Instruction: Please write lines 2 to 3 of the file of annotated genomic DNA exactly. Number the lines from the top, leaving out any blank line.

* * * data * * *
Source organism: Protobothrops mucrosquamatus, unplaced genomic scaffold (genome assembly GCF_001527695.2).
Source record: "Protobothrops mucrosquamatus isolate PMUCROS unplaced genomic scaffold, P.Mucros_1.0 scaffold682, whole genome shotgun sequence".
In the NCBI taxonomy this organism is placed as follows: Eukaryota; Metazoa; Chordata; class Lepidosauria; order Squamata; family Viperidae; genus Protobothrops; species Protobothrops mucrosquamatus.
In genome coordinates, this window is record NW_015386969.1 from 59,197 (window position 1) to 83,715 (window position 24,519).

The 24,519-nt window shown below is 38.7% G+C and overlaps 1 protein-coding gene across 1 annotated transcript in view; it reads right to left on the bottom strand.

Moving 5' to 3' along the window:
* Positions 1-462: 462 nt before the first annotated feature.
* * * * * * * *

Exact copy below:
Source record: "Protobothrops mucrosquamatus isolate PMUCROS unplaced genomic scaffold, P.Mucros_1.0 scaffold682, whole genome shotgun sequence".
In the NCBI taxonomy this organism is placed as follows: Eukaryota; Metazoa; Chordata; class Lepidosauria; order Squamata; family Viperidae; genus Protobothrops; species Protobothrops mucrosquamatus.